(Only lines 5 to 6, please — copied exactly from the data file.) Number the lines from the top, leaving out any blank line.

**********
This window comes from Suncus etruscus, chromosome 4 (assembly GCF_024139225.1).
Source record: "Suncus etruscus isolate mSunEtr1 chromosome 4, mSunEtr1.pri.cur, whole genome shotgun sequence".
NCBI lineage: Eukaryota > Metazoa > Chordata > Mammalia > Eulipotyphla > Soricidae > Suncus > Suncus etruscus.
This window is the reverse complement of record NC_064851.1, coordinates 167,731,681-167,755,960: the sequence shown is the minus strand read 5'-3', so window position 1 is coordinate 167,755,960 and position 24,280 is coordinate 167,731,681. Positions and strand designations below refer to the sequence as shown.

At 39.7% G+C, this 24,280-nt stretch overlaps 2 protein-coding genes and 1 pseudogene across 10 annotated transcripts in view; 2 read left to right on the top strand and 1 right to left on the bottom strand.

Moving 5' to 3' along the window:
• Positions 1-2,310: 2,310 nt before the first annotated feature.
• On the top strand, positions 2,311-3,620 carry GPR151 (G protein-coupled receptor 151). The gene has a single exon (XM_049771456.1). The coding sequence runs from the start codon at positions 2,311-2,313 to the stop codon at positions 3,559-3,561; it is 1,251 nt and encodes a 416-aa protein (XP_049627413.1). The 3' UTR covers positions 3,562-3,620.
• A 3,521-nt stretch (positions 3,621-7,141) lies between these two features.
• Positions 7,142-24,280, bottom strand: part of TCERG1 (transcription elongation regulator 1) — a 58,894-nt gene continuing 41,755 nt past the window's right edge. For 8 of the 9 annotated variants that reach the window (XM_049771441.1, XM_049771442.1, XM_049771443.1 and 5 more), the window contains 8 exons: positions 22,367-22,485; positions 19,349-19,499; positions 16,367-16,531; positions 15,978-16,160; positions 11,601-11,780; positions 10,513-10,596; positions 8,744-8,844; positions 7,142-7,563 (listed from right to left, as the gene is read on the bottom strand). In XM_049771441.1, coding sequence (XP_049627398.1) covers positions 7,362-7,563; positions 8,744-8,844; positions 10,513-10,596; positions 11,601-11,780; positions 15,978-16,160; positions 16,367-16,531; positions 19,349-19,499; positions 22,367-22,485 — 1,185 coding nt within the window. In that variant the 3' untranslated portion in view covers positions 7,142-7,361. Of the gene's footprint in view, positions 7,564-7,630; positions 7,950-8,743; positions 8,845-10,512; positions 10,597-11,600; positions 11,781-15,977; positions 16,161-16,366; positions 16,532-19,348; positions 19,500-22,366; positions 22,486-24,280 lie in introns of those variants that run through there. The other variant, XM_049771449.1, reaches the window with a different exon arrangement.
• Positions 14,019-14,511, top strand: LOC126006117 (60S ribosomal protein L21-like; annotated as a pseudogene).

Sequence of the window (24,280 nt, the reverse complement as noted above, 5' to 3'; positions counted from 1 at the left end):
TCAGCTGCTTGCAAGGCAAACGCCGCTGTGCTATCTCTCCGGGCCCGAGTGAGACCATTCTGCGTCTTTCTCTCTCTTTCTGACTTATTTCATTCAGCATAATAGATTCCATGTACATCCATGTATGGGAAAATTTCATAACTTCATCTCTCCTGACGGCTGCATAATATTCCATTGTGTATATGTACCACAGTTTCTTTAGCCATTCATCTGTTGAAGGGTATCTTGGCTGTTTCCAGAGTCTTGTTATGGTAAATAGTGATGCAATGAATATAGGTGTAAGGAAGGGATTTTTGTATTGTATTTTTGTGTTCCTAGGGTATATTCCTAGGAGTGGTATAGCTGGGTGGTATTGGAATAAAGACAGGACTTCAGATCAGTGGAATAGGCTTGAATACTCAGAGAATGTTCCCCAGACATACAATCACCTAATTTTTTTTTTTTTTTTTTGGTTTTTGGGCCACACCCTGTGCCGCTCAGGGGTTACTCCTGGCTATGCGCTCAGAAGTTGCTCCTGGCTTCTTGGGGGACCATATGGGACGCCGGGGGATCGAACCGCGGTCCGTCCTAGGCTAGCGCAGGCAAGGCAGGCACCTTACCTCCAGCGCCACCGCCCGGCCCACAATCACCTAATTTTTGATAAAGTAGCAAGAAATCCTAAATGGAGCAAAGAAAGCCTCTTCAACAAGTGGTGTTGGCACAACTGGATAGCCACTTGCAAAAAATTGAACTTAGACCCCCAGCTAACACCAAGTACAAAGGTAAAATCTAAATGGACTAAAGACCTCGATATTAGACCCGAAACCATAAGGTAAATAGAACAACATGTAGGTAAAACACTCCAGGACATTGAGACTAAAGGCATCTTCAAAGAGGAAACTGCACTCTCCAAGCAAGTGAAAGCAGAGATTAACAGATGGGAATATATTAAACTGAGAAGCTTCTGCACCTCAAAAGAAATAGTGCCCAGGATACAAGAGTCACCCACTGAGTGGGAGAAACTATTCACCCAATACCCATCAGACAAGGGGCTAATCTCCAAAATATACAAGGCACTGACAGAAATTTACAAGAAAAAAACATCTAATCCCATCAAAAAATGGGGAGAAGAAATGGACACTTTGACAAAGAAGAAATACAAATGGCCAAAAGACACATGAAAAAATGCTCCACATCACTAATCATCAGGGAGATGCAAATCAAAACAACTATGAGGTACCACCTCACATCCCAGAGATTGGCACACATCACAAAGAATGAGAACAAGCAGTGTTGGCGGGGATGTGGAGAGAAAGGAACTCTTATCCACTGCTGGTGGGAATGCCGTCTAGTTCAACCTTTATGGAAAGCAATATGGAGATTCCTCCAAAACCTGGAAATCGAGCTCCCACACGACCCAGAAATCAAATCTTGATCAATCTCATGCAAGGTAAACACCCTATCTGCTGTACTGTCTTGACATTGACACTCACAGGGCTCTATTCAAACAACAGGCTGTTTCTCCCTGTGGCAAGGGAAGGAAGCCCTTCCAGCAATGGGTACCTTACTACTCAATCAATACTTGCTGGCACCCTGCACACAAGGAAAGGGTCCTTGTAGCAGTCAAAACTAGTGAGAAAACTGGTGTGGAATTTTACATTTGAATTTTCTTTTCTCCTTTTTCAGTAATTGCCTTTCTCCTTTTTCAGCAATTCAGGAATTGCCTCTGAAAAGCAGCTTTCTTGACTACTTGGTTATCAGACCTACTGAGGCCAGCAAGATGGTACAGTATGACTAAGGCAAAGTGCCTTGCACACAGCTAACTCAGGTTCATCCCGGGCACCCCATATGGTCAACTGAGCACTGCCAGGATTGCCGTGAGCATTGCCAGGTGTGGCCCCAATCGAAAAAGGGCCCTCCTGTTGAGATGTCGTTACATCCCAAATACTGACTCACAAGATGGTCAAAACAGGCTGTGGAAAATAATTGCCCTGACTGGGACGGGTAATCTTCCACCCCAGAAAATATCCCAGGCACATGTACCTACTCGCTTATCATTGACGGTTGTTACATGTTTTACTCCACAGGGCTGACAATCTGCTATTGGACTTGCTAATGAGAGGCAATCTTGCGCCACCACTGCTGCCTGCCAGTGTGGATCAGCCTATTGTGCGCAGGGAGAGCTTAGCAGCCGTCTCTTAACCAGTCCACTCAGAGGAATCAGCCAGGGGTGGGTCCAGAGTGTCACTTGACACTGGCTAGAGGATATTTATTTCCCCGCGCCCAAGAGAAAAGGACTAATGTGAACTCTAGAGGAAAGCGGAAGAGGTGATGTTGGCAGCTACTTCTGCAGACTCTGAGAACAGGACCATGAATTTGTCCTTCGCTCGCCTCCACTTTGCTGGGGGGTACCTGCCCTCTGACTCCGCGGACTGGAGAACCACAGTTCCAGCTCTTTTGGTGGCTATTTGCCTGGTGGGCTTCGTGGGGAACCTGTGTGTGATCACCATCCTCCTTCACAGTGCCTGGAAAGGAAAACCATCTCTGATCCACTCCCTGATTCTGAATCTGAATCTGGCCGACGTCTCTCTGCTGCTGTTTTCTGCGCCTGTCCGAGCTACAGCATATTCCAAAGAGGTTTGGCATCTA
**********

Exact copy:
At 39.7% G+C, this 24,280-nt stretch overlaps 2 protein-coding genes and 1 pseudogene across 10 annotated transcripts in view; 2 read left to right on the top strand and 1 right to left on the bottom strand.

Moving 5' to 3' along the window: